5. The toy of claim 3 wherein the weight element further comprises removable ballast elements.

6. The toy of claim 1 wherein the flying toy has a shape of a fish, and wherein the moving surface is configured as tail of the fish.

7. The toy of claim 1 wherein the body portion comprises or is coupled to at least one stabilizing air foil.

8. The toy of claim 1 wherein first and second actuators are controllable by an RF remote control system.

9. A tail fin assembly for a flying toy having a body portion that is configured to be inflatable by a lighter-than-air gas to thereby form an inflated body that is compressible by an elastic element, and wherein the body portion has an anchorelement and is formed from a polymeric film, the tail fin assembly comprising: a base plate comprising an actuator that is coupled to a moving surface such that the moving surface is reciprocally movable by the actuator at variable and different anglesrelative to a forward directional axis of the toy; an elastic element coupled to the base plate and configured to compressibly couple the tail fin assembly via the anchor element on the body portion to the inflated and compressible body portion of thetoy; wherein the tail fin assembly, the body portion, and the elastic element are configured such that the elastic element assists, via exertion of a compressive force to the body portion, in maintaining sufficient rigidity of the body portion forpropulsion by the moving surface when the toy is inflated with the lighter-than-air gas; and wherein the base plate and toy are configured such as to allow application of a compressive force to the body via the elastic element.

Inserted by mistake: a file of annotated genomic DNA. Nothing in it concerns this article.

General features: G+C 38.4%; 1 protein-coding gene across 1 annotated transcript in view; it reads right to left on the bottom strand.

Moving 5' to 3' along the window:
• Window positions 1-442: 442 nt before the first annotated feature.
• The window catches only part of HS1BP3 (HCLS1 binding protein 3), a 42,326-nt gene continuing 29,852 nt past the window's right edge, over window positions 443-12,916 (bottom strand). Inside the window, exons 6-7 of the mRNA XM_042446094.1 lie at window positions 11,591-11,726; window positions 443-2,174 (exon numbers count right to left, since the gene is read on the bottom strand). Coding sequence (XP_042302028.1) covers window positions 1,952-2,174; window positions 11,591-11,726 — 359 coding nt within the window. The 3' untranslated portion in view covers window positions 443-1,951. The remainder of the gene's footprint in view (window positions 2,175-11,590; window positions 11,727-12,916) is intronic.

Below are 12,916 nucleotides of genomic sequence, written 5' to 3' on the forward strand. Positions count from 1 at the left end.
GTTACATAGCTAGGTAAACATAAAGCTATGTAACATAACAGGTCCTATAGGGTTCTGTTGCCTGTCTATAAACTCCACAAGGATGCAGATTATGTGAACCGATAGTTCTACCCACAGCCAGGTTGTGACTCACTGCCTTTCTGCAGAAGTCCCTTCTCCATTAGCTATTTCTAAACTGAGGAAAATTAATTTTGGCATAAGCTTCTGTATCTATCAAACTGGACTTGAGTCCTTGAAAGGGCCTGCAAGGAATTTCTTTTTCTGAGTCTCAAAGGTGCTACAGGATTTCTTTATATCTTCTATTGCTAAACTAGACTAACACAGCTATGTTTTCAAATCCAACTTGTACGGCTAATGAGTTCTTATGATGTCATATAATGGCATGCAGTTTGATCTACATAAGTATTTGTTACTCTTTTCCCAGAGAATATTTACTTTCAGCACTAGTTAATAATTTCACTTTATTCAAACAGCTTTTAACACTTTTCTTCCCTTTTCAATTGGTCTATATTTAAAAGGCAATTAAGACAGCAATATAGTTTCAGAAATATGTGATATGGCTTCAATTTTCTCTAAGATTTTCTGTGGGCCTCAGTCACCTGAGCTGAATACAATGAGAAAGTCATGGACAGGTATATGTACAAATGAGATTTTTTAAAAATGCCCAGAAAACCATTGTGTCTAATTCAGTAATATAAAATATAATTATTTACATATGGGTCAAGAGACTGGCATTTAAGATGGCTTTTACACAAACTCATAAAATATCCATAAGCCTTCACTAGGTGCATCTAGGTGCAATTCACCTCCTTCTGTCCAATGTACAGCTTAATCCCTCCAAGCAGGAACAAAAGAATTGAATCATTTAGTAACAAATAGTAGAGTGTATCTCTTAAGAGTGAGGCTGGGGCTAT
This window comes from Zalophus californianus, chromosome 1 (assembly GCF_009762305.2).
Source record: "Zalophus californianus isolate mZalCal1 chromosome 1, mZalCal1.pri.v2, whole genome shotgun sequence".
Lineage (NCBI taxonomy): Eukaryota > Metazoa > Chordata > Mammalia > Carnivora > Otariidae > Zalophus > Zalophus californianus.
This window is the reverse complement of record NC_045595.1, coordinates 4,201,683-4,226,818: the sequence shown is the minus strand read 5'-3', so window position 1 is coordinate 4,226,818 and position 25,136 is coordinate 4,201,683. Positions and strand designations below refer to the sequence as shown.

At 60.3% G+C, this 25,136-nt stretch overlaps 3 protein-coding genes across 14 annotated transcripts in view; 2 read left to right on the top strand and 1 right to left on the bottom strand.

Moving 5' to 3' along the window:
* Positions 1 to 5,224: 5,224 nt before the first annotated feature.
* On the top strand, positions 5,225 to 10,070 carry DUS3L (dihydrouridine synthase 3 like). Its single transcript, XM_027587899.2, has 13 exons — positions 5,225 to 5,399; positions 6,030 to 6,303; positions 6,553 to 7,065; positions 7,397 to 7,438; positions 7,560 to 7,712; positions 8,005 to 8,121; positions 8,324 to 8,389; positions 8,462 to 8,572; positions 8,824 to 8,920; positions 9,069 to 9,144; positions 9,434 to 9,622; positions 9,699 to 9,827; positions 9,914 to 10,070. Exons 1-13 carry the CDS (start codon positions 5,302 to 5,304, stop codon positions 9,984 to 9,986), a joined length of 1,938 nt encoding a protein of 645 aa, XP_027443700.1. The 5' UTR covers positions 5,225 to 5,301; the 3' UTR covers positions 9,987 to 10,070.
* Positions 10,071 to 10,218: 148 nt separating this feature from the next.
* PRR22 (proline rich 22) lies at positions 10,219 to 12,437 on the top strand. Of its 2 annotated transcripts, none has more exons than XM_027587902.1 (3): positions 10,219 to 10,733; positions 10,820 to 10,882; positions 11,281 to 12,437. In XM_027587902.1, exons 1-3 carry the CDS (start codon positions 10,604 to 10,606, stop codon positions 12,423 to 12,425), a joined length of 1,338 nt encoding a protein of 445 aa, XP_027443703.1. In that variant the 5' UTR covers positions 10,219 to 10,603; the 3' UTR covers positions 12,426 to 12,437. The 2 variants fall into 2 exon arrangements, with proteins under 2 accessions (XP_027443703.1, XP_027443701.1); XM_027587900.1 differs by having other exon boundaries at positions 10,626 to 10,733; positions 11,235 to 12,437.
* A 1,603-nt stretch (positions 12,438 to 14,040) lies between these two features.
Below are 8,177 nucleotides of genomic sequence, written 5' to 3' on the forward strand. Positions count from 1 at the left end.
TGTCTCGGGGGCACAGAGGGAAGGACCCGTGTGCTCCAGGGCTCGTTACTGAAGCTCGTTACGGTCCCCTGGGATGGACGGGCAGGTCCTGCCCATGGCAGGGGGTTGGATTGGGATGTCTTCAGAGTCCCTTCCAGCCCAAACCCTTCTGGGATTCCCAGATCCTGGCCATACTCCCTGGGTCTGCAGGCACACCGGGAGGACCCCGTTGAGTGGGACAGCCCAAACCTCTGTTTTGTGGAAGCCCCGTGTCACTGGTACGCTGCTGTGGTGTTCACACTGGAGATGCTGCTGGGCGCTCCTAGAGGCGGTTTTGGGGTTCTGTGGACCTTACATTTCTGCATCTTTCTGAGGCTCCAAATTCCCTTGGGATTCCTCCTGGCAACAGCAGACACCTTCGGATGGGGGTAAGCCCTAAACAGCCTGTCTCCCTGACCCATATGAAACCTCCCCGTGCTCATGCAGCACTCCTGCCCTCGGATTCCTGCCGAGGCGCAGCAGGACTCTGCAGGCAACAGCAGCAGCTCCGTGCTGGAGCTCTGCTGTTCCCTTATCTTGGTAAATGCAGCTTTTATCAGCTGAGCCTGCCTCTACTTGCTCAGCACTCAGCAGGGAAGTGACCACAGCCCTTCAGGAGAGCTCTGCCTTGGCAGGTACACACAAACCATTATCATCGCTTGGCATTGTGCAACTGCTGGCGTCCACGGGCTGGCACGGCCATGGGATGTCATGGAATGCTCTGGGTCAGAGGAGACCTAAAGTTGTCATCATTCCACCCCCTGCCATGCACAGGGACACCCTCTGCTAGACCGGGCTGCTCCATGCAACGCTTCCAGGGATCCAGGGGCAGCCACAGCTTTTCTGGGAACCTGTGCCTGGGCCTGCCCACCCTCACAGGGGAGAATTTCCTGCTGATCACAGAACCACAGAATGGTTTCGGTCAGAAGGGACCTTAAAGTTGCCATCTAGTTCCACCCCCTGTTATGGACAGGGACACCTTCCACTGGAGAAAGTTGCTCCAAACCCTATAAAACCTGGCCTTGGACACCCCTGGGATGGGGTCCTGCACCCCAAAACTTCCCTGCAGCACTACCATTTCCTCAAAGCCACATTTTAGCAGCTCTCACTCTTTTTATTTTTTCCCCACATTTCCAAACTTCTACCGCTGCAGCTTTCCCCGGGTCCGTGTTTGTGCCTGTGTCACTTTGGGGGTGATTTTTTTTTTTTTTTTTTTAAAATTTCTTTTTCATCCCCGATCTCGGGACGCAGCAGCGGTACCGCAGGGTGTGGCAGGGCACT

10. The flying toy of claim 9 wherein the actuator is a remote control servo.

11. The flying toy of claim 9 wherein the moving surface is configured as a fin and formed from a tail portion that is filled with a lighter-than-air gas.

12. The flying toy of claim 9 wherein the toy is configured as a fish, and wherein the moving surface is configured as a tail fin.

13. A neutrally buoyant flying toy, comprising a body portion that is configured to be inflatable by a lighter-than-air gas in an amount effective to render the toy neutrally buoyant to thereby form an inflated body that is compressible by anelastic element; an actuator that is coupled to the body portion via a guide element that extends in a parallel or perpendicular direction relative to the forward directional axis; wherein the actuator is configured to allow movement of a weightelement along the guide element by the actuator in parallel or perpendicular direction relative to a forward directional axis of the toy such that movement of the weight element changes pitch of the toy relative to the forward directional axis while thetoy is flying to thereby control ascent or descent of the flying toy; wherein the elastic element is configured such that the elastic element assists, via exertion of a compressive force to the body portion, in maintaining sufficient rigidity of thebody portion for propulsion by a moving surface that is coupled to the body portion when the toy is inflated with the lighter-than-air gas; and wherein the weight element further comprises removable ballast elements.

14. The flying toy of claim 13 wherein the actuator is configured to allow movement of the weight element parallel to the forward directional axis of the toy when the moving surface is configured to move side-to-side for forward propulsion ofthe toy.

15. The flying toy of claim 13 wherein the guide element is configured as a rail or I-beam and has a curvature that is substantially the same as that of the body portion where the rail or I-beam is coupled to the body portion.